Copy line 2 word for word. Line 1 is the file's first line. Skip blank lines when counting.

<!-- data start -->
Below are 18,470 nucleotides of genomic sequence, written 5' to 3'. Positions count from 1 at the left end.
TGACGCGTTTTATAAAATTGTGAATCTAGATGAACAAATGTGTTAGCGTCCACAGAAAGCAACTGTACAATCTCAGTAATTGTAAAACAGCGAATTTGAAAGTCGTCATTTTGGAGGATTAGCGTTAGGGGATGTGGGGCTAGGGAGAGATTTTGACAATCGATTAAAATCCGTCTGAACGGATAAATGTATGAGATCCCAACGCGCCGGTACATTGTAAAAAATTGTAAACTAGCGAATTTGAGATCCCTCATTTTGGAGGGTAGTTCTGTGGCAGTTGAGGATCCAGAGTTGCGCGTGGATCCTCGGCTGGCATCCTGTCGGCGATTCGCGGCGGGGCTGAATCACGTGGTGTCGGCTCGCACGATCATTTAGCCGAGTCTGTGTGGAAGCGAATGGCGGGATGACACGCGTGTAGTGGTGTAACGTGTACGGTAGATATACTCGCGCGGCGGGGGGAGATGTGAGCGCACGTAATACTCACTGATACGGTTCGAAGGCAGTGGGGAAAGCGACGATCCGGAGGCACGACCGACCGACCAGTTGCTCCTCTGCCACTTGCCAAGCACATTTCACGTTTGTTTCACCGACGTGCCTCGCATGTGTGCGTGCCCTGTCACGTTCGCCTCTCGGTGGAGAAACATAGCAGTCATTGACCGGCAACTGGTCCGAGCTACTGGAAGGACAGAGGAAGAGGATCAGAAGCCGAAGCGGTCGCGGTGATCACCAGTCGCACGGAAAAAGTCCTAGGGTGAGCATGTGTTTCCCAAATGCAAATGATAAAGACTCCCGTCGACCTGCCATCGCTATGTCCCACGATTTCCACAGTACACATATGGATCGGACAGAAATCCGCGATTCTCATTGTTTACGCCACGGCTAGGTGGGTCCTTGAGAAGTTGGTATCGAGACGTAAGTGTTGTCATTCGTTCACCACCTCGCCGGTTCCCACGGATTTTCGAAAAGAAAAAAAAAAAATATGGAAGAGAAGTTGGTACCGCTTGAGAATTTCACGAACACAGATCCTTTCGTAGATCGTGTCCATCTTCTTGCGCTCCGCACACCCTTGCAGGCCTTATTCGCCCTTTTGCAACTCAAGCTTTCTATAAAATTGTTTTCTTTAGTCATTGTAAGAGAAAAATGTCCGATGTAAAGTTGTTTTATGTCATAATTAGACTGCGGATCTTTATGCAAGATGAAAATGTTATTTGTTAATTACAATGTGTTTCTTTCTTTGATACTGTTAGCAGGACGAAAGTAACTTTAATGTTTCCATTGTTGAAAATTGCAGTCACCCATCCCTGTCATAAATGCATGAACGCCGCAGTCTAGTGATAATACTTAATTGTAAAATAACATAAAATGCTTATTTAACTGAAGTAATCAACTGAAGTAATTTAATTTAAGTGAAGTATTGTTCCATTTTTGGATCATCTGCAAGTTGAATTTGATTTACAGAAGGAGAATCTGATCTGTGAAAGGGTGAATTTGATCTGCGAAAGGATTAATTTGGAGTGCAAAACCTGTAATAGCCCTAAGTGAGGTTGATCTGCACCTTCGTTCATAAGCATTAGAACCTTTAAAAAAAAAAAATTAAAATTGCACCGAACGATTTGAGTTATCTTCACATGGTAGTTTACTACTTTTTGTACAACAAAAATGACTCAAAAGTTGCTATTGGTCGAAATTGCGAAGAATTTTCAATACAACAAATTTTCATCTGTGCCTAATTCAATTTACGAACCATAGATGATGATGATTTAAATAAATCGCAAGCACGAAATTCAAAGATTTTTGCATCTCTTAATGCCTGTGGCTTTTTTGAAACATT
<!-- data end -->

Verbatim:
TGACGCGTTTTATAAAATTGTGAATCTAGATGAACAAATGTGTTAGCGTCCACAGAAAGCAACTGTACAATCTCAGTAATTGTAAAACAGCGAATTTGAAAGTCGTCATTTTGGAGGATTAGCGTTAGGGGATGTGGGGCTAGGGAGAGATTTTGACAATCGATTAAAATCCGTCTGAACGGATAAATGTATGAGATCCCAACGCGCCGGTACATTGTAAAAAATTGTAAACTAGCGAATTTGAGATCCCTCATTTTGGAGGGTAGTTCTGTGGCAGTTGAGGATCCAGAGTTGCGCGTGGATCCTCGGCTGGCATCCTGTCGGCGATTCGCGGCGGGGCTGAATCACGTGGTGTCGGCTCGCACGATCATTTAGCCGAGTCTGTGTGGAAGCGAATGGCGGGATGACACGCGTGTAGTGGTGTAACGTGTACGGTAGATATACTCGCGCGGCGGGGGGAGATGTGAGCGCACGTAATACTCACTGATACGGTTCGAAGGCAGTGGGGAAAGCGACGATCCGGAGGCACGACCGACCGACCAGTTGCTCCTCTGCCACTTGCCAAGCACATTTCACGTTTGTTTCACCGACGTGCCTCGCATGTGTGCGTGCCCTGTCACGTTCGCCTCTCGGTGGAGAAACATAGCAGTCATTGACCGGCAACTGGTCCGAGCTACTGGAAGGACAGAGGAAGAGGATCAGAAGCCGAAGCGGTCGCGGTGATCACCAGTCGCACGGAAAAAGTCCTAGGGTGAGCATGTGTTTCCCAAATGCAAATGATAAAGACTCCCGTCGACCTGCCATCGCTATGTCCCACGATTTCCACAGTACACATATGGATCGGACAGAAATCCGCGATTCTCATTGTTTACGCCACGGCTAGGTGGGTCCTTGAGAAGTTGGTATCGAGACGTAAGTGTTGTCATTCGTTCACCACCTCGCCGGTTCCCACGGATTTTCGAAAAGAAAAAAAAAAAATATGGAAGAGAAGTTGGTACCGCTTGAGAATTTCACGAACACAGATCCTTTCGTAGATCGTGTCCATCTTCTTGCGCTCCGCACACCCTTGCAGGCCTTATTCGCCCTTTTGCAACTCAAGCTTTCTATAAAATTGTTTTCTTTAGTCATTGTAAGAGAAAAATGTCCGATGTAAAGTTGTTTTATGTCATAATTAGACTGCGGATCTTTATGCAAGATGAAAATGTTATTTGTTAATTACAATGTGTTTCTTTCTTTGATACTGTTAGCAGGACGAAAGTAACTTTAATGTTTCCATTGTTGAAAATTGCAGTCACCCATCCCTGTCATAAATGCATGAACGCCGCAGTCTAGTGATAATACTTAATTGTAAAATAACATAAAATGCTTATTTAACTGAAGTAATCAACTGAAGTAATTTAATTTAAGTGAAGTATTGTTCCATTTTTGGATCATCTGCAAGTTGAATTTGATTTACAGAAGGAGAATCTGATCTGTGAAAGGGTGAATTTGATCTGCGAAAGGATTAATTTGGAGTGCAAAACCTGTAATAGCCCTAAGTGAGGTTGATCTGCACCTTCGTTCATAAGCATTAGAACCTTTAAAAAAAAAAAATTAAAATTGCACCGAACGATTTGAGTTATCTTCACATGGTAGTTTACTACTTTTTGTACAACAAAAATGACTCAAAAGTTGCTATTGGTCGAAATTGCGAAGAATTTTCAATACAACAAATTTTCATCTGTGCCTAATTCAATTTACGAACCATAGATGATGATGATTTAAATAAATCGCAAGCACGAAATTCAAAGATTTTTGCATCTCTTAATGCCTGTGGCTTTTTTGAAACATT